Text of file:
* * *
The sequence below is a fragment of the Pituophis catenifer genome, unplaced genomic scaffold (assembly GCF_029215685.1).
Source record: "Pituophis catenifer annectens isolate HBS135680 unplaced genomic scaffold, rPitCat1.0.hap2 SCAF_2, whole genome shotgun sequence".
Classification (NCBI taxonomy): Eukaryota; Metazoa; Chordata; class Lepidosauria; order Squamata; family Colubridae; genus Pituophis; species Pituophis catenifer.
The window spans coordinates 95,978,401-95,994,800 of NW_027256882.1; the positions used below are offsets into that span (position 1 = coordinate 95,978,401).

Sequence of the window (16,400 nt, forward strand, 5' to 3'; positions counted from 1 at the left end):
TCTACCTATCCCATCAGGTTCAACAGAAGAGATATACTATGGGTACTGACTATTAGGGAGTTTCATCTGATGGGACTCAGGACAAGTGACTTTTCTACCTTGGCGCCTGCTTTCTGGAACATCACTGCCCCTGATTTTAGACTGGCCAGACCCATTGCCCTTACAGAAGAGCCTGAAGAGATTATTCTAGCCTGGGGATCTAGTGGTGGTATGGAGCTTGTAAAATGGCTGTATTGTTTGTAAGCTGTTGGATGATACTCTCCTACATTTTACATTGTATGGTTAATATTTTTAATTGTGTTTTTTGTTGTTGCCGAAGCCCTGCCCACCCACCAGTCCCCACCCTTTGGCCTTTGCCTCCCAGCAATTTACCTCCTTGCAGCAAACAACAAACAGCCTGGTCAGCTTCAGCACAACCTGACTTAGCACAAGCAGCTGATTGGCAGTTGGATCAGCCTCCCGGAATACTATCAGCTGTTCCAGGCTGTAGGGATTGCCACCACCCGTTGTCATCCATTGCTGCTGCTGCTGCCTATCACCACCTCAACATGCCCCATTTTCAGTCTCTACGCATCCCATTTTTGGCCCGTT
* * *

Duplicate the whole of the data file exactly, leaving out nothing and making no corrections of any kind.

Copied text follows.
The sequence below is a fragment of the Pituophis catenifer genome, unplaced genomic scaffold (assembly GCF_029215685.1).
Source record: "Pituophis catenifer annectens isolate HBS135680 unplaced genomic scaffold, rPitCat1.0.hap2 SCAF_2, whole genome shotgun sequence".
Classification (NCBI taxonomy): Eukaryota; Metazoa; Chordata; class Lepidosauria; order Squamata; family Colubridae; genus Pituophis; species Pituophis catenifer.
The window spans coordinates 95,978,401-95,994,800 of NW_027256882.1; the positions used below are offsets into that span (position 1 = coordinate 95,978,401).

Sequence of the window (16,400 nt, forward strand, 5' to 3'; positions counted from 1 at the left end):
TCTACCTATCCCATCAGGTTCAACAGAAGAGATATACTATGGGTACTGACTATTAGGGAGTTTCATCTGATGGGACTCAGGACAAGTGACTTTTCTACCTTGGCGCCTGCTTTCTGGAACATCACTGCCCCTGATTTTAGACTGGCCAGACCCATTGCCCTTACAGAAGAGCCTGAAGAGATTATTCTAGCCTGGGGATCTAGTGGTGGTATGGAGCTTGTAAAATGGCTGTATTGTTTGTAAGCTGTTGGATGATACTCTCCTACATTTTACATTGTATGGTTAATATTTTTAATTGTGTTTTTTGTTGTTGCCGAAGCCCTGCCCACCCACCAGTCCCCACCCTTTGGCCTTTGCCTCCCAGCAATTTACCTCCTTGCAGCAAACAACAAACAGCCTGGTCAGCTTCAGCACAACCTGACTTAGCACAAGCAGCTGATTGGCAGTTGGATCAGCCTCCCGGAATACTATCAGCTGTTCCAGGCTGTAGGGATTGCCACCACCCGTTGTCATCCATTGCTGCTGCTGCTGCCTATCACCACCTCAACATGCCCCATTTTCAGTCTCTACGCATCCCATTTTTGGCCCGTT